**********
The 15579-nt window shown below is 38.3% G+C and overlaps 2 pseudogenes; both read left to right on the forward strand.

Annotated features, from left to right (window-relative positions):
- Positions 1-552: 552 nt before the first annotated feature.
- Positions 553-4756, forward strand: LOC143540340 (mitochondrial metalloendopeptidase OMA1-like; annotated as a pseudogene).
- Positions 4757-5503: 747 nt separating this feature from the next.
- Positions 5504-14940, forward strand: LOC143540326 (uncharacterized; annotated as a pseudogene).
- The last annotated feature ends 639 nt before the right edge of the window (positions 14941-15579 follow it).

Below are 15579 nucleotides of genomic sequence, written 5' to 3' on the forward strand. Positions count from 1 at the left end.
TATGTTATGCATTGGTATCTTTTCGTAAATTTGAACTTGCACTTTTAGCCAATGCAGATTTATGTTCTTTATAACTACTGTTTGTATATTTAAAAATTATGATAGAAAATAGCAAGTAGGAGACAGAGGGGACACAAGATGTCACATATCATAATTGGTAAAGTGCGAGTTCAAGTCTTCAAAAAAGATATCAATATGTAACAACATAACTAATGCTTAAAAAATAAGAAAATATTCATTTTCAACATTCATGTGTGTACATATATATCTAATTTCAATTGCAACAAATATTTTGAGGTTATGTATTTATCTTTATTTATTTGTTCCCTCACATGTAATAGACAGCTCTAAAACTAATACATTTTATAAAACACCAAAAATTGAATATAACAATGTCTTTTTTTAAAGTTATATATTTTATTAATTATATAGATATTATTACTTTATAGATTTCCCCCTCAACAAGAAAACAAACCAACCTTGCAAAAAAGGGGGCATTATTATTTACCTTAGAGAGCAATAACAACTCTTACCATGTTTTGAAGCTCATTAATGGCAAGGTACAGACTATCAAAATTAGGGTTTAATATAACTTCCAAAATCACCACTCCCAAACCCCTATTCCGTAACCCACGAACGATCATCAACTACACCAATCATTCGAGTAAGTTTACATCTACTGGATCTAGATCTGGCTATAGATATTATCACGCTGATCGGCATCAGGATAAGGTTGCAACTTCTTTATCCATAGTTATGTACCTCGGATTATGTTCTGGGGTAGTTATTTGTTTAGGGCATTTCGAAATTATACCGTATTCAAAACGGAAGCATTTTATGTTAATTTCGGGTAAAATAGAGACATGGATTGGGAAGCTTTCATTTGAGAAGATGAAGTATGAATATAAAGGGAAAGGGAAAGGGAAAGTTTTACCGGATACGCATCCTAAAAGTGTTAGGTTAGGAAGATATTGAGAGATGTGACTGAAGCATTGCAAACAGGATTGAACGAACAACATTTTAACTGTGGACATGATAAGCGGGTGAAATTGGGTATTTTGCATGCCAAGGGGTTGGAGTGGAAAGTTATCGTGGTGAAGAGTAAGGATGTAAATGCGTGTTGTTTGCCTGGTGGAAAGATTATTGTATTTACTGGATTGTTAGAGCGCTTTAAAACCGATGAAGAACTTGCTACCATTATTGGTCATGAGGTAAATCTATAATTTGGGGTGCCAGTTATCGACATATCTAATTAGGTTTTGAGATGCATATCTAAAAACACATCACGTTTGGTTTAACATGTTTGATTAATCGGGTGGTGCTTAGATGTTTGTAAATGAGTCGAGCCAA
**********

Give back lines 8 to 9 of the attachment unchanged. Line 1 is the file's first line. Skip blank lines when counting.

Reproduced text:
Below are 15579 nucleotides of genomic sequence, written 5' to 3' on the forward strand. Positions count from 1 at the left end.
TATGTTATGCATTGGTATCTTTTCGTAAATTTGAACTTGCACTTTTAGCCAATGCAGATTTATGTTCTTTATAACTACTGTTTGTATATTTAAAAATTATGATAGAAAATAGCAAGTAGGAGACAGAGGGGACACAAGATGTCACATATCATAATTGGTAAAGTGCGAGTTCAAGTCTTCAAAAAAGATATCAATATGTAACAACATAACTAATGCTTAAAAAATAAGAAAATATTCATTTTCAACATTCATGTGTGTACATATATATCTAATTTCAATTGCAACAAATATTTTGAGGTTATGTATTTATCTTTATTTATTTGTTCCCTCACATGTAATAGACAGCTCTAAAACTAATACATTTTATAAAACACCAAAAATTGAATATAACAATGTCTTTTTTTAAAGTTATATATTTTATTAATTATATAGATATTATTACTTTATAGATTTCCCCCTCAACAAGAAAACAAACCAACCTTGCAAAAAAGGGGGCATTATTATTTACCTTAGAGAGCAATAACAACTCTTACCATGTTTTGAAGCTCATTAATGGCAAGGTACAGACTATCAAAATTAGGGTTTAATATAACTTCCAAAATCACCACTCCCAAACCCCTATTCCGTAACCCACGAACGATCATCAACTACACCAATCATTCGAGTAAGTTTACATCTACTGGATCTAGATCTGGCTATAGATATTATCACGCTGATCGGCATCAGGATAAGGTTGCAACTTCTTTATCCATAGTTATGTACCTCGGATTATGTTCTGGGGTAGTTATTTGTTTAGGGCATTTCGAAATTATACCGTATTCAAAACGGAAGCATTTTATGTTAATTTCGGGTAAAATAGAGACATGGATTGGGAAGCTTTCATTTGAGAAGATGAAGTATGAATATAAAGGGAAAGGGAAAGGGAAAGTTTTACCGGATACGCATCCTAAAAGTGTTAGGTTAGGAAGATATTGAGAGATGTGACTGAAGCATTGCAAACAGGATTGAACGAACAACATTTTAACTGTGGACATGATAAGCGGGTGAAATTGGGTATTTTGCATGCCAAGGGGTTGGAGTGGAAAGTTATCGTGGTGAAGAGTAAGGATGTAAATGCGTGTTGTTTGCCTGGTGGAAAGATTATTGTATTTACTGGATTGTTAGAGCGCTTTAAAACCGATGAAGAACTTGCTACCATTATTGGTCATGAGGTAAATCTATAATTTGGGGTGCCAGTTATCGACATATCTAATTAGGTTTTGAGATGCATATCTAAAAACACATCACGTTTGGTTTAACATGTTTGATTAATCGGGTGGTGCTTAGATGTTTGTAAATGAGTCGAGCCAA